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Shabbat Parashat Miketz 5775

Parashat Hashavua: Reading Between the Polite Lines

Harav Yosef Carmel

One of the topics that we often like to focus on is the connection between the weekly parasha and the haftara. Although this year we will be reading the special haftara for Chanuka (which needs no connection to the parasha), it is worthwhile to see what Chazal saw in common between the set haftara and the parasha.

In this case, there seems to be a clear connection in that both start with an important dream of a king, a young King Shlomo, in the case of the haftara (Melachim I, 3:15). In the past, we also noted the overlap of the wise heart that Hashem promised Shlomo, reminiscent of the wise heart that Paroh discerned in Yosef after Yosef correctly interpreted his dream. This time we want to point out a shared expression in the parasha and the haftara and learn from it about the relationship between Yosef and his brothers.

Shlomo was presented with a judicial challenge – to determine which of the arguing women was the mother of the live baby and who of the dead baby. Was it the woman who presented the whole story in the first place, or the woman who, in short, rejected the former’s story and said that the live baby boy was hers? The Malbim claims that the responder, who mentioned the live boy before the dead one, was the mother of the live baby. The woman who spoke first, who focused on the dead baby, was the one who accepted the idea of splitting the surviving baby, and was not the latter’s mother.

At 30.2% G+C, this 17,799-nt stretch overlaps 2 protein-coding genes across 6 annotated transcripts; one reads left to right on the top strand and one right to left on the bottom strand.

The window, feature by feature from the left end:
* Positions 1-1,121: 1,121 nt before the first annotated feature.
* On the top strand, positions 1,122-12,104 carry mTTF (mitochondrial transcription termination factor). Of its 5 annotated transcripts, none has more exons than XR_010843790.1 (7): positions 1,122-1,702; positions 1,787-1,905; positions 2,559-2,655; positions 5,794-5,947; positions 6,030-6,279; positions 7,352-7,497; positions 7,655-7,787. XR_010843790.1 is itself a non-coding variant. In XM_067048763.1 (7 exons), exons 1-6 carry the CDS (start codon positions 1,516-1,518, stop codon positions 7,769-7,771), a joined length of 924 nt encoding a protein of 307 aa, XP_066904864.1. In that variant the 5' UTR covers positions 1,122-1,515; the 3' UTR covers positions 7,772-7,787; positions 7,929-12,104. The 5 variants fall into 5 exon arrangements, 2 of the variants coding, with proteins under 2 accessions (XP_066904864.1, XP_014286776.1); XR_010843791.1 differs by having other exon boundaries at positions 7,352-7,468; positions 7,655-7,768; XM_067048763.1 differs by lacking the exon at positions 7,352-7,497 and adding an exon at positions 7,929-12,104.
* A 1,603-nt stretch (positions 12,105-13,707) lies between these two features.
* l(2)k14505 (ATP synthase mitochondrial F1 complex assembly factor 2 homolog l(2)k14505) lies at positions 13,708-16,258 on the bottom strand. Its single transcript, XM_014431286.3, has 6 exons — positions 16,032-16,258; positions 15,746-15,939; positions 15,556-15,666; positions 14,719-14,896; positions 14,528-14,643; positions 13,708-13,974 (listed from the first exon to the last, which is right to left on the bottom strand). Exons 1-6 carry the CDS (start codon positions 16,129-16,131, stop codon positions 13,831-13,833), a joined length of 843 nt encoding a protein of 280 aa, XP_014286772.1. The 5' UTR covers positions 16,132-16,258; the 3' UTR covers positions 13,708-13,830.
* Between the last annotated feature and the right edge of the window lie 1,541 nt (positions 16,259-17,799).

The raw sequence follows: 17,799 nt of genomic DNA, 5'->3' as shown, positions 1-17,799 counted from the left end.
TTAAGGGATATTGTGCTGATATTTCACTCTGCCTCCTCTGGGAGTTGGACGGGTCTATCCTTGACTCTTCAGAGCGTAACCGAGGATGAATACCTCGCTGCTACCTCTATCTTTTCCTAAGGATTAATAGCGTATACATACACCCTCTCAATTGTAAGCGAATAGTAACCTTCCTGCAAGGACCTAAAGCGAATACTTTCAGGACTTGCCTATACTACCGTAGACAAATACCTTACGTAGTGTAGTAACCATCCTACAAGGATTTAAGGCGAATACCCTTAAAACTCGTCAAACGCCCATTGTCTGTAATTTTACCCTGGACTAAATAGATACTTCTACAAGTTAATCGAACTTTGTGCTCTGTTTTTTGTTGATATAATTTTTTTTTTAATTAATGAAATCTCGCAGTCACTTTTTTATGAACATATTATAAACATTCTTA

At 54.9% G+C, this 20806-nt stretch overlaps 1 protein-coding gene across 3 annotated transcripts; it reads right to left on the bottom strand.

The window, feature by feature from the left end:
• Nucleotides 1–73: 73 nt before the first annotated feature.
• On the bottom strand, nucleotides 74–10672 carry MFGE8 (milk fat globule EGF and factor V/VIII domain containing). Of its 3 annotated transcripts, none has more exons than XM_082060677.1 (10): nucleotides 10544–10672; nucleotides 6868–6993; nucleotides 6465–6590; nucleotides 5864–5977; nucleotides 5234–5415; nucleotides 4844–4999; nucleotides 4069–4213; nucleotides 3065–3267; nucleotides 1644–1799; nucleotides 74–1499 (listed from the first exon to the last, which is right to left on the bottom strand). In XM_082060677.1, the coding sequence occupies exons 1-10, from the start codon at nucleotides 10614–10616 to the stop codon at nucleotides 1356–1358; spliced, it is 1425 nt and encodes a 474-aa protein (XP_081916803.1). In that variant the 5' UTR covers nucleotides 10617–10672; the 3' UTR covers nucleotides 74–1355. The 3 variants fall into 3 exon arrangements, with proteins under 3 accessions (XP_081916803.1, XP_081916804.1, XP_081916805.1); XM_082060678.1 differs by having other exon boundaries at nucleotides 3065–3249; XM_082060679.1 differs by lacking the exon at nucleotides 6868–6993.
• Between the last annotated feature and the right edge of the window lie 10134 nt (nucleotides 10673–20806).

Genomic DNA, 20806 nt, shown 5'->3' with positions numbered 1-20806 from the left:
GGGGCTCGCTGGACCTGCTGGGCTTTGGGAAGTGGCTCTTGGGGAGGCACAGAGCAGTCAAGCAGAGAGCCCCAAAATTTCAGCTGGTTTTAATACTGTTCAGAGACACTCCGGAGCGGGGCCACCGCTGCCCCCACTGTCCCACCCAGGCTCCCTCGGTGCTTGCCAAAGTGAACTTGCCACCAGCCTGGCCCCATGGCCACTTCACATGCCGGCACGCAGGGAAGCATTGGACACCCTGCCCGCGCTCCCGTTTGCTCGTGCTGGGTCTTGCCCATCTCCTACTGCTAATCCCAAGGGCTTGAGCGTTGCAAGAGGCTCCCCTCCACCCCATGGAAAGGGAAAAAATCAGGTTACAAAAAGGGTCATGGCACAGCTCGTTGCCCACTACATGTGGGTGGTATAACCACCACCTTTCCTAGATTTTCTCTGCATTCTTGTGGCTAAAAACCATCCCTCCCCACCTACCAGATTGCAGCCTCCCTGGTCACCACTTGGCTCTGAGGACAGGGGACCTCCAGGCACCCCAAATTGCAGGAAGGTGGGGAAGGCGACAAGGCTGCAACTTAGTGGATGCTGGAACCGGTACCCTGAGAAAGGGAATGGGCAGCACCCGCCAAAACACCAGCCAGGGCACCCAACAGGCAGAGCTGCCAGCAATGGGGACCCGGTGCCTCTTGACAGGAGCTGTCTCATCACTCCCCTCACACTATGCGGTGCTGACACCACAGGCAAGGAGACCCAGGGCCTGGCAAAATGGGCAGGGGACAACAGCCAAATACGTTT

Others say it was the original presenter who had pity on the baby and offered him to her rival. A proof offered is that we find her using the same expression twice, in the early speeches of first speaker and in the clinching plea to spare the life of the baby. The phrase “bi adoni” (please, my master) shows proper etiquette in speaking to the young king. The original presenter is the one who used the phrase a second time in her speech that proved that she was the live baby’s mother.

The dispute between Yosef and his brothers had all the potential to rip the nascent Nation of Israel into shreds. The death verdict the brothers handed down against their divisive brother was like a sword that would cut the nation into pieces. The conflict, which is behind the scenes in Vayeishev and Miketz, comes to its climax in Vayigash when Yehuda approaches Yosef with his strong claims – claims that were introduced with the words “bi adoni” (Berieshit 44:18). Yosef’s hard heart is softened, and he finally reveals his identity to his brothers.

One of the lessons for generations like ours is that even when there are harsh disputes between people, certainly between brothers, it is crucial to speak with respectful language. This advice is true even when matters of life and death are on the line. As Shlomo himself said: “A soft response pushes back fury” (Mishlei 15:1).
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